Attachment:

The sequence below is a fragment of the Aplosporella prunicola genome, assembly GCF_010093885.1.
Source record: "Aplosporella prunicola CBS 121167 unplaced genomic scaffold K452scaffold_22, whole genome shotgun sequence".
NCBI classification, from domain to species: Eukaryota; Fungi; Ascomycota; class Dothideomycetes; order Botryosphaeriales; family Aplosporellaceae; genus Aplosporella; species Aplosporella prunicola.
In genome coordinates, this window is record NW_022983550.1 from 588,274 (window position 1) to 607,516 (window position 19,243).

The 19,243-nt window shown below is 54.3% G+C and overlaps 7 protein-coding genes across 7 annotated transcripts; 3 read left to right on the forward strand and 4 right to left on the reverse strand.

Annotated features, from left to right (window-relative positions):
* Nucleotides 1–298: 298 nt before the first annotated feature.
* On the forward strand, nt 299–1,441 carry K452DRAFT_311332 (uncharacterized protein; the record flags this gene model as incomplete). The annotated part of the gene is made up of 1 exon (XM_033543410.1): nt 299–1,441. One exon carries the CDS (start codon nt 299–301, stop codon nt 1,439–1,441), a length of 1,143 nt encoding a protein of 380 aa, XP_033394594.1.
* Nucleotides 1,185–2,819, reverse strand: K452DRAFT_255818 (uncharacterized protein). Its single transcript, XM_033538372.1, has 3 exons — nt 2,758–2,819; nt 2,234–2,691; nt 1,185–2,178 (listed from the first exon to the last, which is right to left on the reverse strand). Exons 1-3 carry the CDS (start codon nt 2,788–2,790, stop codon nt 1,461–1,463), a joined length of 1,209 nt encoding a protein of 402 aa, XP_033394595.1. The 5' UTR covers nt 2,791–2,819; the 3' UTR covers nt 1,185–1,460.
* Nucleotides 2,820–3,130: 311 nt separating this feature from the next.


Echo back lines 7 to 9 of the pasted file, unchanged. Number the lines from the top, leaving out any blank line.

* Nucleotides 1–298: 298 nt before the first annotated feature.
* On the forward strand, nt 299–1,441 carry K452DRAFT_311332 (uncharacterized protein; the record flags this gene model as incomplete). The annotated part of the gene is made up of 1 exon (XM_033543410.1): nt 299–1,441. One exon carries the CDS (start codon nt 299–301, stop codon nt 1,439–1,441), a length of 1,143 nt encoding a protein of 380 aa, XP_033394594.1.
* Nucleotides 1,185–2,819, reverse strand: K452DRAFT_255818 (uncharacterized protein). Its single transcript, XM_033538372.1, has 3 exons — nt 2,758–2,819; nt 2,234–2,691; nt 1,185–2,178 (listed from the first exon to the last, which is right to left on the reverse strand). Exons 1-3 carry the CDS (start codon nt 2,788–2,790, stop codon nt 1,461–1,463), a joined length of 1,209 nt encoding a protein of 402 aa, XP_033394595.1. The 5' UTR covers nt 2,791–2,819; the 3' UTR covers nt 1,185–1,460.